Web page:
Two states are expected to decide on
whether to grant gay couples the right to marry before the end of the
year, but gay marriage proponents are thoroughly sanguine about the
District of Columbia, where passage of Council member David Catania's
gay marriage bill is expected to win approval on December 1.
Enthusiasm for gay marriage appears to
be on the wane in New York and New Jersey after Mainers repealed a
gay marriage law approved by lawmakers in the spring. Numerous New
Jersey Democratic senators have expressed concern that now is not the
time, while the New York Senate continues to delay action on a bill.
But the political consensus driving gay
marriage in the District endures despite numerous attacks. City
leaders have remained united on the bill, which is expected to win
approval along a 10 to 2 vote at Tuesday's meeting.
Few roadblocks to passage remain. The
District is under the control of Congress, which could overturn the
law, but action appears unlikely. Congress remained silent after
lawmakers approved a gay marriage-recognition law in the spring and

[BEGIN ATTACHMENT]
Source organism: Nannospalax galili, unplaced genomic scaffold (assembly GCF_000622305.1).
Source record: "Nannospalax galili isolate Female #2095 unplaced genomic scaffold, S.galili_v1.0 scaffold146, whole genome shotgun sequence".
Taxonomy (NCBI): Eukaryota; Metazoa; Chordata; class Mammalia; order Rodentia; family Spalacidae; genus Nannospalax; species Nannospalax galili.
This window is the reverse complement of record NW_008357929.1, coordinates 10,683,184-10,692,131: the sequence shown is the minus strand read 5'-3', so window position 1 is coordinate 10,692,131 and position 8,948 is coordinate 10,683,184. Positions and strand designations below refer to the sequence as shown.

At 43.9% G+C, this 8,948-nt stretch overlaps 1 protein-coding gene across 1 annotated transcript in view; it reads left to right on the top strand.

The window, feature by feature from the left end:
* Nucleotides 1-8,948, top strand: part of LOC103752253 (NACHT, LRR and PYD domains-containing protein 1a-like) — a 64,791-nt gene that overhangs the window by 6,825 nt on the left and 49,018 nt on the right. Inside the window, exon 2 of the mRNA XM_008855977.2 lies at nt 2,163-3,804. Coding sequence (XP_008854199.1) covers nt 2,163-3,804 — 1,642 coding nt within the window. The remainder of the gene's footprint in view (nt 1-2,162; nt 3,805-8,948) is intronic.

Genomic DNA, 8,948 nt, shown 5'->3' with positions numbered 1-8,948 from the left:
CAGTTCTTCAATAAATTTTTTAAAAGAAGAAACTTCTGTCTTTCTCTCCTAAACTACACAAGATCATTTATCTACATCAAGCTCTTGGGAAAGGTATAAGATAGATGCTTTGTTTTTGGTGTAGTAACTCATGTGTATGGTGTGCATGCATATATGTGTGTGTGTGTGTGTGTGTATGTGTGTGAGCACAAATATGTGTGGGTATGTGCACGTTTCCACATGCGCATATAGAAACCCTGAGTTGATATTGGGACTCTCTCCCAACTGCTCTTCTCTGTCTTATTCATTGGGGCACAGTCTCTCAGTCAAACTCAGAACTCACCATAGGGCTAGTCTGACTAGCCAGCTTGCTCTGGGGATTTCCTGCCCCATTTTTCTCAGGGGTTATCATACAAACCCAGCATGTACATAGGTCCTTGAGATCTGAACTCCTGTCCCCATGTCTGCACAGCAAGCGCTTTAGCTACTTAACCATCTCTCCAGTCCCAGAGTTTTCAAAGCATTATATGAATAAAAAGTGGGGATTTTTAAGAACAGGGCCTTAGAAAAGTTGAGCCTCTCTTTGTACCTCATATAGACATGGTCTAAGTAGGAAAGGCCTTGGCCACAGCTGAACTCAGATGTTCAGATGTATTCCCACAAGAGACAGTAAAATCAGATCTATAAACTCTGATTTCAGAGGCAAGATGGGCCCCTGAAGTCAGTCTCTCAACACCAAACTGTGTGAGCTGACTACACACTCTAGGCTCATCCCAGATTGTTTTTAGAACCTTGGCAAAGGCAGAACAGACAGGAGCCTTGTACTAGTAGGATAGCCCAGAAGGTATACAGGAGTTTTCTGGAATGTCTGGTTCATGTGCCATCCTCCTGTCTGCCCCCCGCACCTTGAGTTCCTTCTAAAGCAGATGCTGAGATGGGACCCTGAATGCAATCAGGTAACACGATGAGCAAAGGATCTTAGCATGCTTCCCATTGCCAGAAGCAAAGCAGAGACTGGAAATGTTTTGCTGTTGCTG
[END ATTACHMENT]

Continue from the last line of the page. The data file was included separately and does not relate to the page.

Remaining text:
promised to legalize gay marriage.
Still, the National Organization for
Marriage (NOM), the nation's most vociferous opponent of gay
marriage, has said it would apply pressure on Capitol Hill to move
against the bill. However,
Brian Brown, executive director of NOM, conceded to the Washington
“It's a difficult thing for Congress to actually overturn a law in
Passage of the first law, which
recognizes the marriages of gay couples so long as they are willing
to marry in one of the nearby states that recognize gay marriage,
attracted a heated protest that has yet to abate.
Bishop Harry Jackson, a minister at the
Hope Christian Church in Beltsville, Maryland, formed
Stand4MarriageDC.com to stop the gay marriage-recognition law from
taking effect. The group was rebuffed by the city's Ethics Board,
which ruled such a measure would violate the city's Human Rights Act
that prohibits discrimination based on sexual orientation. The group
is currently appealing a second Ethics Board ruling against placing a
referendum on gay marriage on the ballot.
The proposal is also opposed by the
Catholic Archdiocese of Washington. While the bill would not require
religious organizations to perform gay weddings, the church has
threatened to shut off programs serving the poor and homeless if the
city does not include an exclusion that would allow individuals,
including private business owners, to refuse to provide goods and
services related to the nuptials of gay couples. Gay activists
accused the church of trying to “blackmail the city.”
Such tactics, however, have failed to
derail the bill. And they might have helped rebuild momentum in New
Jersey and New York, where lawmakers remain spooked over November's
loss in Maine, by increasing the profile of Tuesday's vote.